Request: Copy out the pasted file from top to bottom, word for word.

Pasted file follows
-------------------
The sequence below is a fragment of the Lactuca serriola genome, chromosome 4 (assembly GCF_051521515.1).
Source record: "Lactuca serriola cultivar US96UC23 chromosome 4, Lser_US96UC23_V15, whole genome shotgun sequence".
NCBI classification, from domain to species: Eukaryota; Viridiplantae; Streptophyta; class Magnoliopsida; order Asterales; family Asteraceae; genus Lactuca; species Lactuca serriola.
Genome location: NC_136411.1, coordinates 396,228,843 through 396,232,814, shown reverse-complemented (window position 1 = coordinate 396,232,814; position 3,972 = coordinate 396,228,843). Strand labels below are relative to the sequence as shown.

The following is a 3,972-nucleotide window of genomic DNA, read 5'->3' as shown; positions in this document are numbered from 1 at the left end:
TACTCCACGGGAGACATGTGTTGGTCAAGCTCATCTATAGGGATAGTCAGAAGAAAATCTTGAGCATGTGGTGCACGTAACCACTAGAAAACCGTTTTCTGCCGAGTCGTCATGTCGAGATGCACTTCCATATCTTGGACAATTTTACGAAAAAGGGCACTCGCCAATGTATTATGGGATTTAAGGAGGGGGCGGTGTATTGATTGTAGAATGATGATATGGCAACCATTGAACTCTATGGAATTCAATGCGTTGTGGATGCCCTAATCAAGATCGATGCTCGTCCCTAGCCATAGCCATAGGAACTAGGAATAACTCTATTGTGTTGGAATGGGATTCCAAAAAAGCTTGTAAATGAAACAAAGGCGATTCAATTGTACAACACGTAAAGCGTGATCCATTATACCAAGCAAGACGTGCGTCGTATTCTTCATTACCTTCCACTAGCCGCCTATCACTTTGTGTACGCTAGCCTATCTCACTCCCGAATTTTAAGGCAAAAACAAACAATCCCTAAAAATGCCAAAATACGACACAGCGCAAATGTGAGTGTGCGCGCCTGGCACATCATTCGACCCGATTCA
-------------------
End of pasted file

The sequence below is a fragment of the Lactuca serriola genome, chromosome 4 (assembly GCF_051521515.1).
Source record: "Lactuca serriola cultivar US96UC23 chromosome 4, Lser_US96UC23_V15, whole genome shotgun sequence".
NCBI classification, from domain to species: Eukaryota; Viridiplantae; Streptophyta; class Magnoliopsida; order Asterales; family Asteraceae; genus Lactuca; species Lactuca serriola.
Genome location: NC_136411.1, coordinates 396,228,843 through 396,232,814, shown reverse-complemented (window position 1 = coordinate 396,232,814; position 3,972 = coordinate 396,228,843). Strand labels below are relative to the sequence as shown.

The following is a 3,972-nucleotide window of genomic DNA, read 5'->3' as shown; positions in this document are numbered from 1 at the left end:
TACTCCACGGGAGACATGTGTTGGTCAAGCTCATCTATAGGGATAGTCAGAAGAAAATCTTGAGCATGTGGTGCACGTAACCACTAGAAAACCGTTTTCTGCCGAGTCGTCATGTCGAGATGCACTTCCATATCTTGGACAATTTTACGAAAAAGGGCACTCGCCAATGTATTATGGGATTTAAGGAGGGGGCGGTGTATTGATTGTAGAATGATGATATGGCAACCATTGAACTCTATGGAATTCAATGCGTTGTGGATGCCCTAATCAAGATCGATGCTCGTCCCTAGCCATAGCCATAGGAACTAGGAATAACTCTATTGTGTTGGAATGGGATTCCAAAAAAGCTTGTAAATGAAACAAAGGCGATTCAATTGTACAACACGTAAAGCGTGATCCATTATACCAAGCAAGACGTGCGTCGTATTCTTCATTACCTTCCACTAGCCGCCTATCACTTTGTGTACGCTAGCCTATCTCACTCCCGAATTTTAAGGCAAAAACAAACAATCCCTAAAAATGCCAAAATACGACACAGCGCAAATGTGAGTGTGCGCGCCTGGCACATCATTCGACCCGATTCA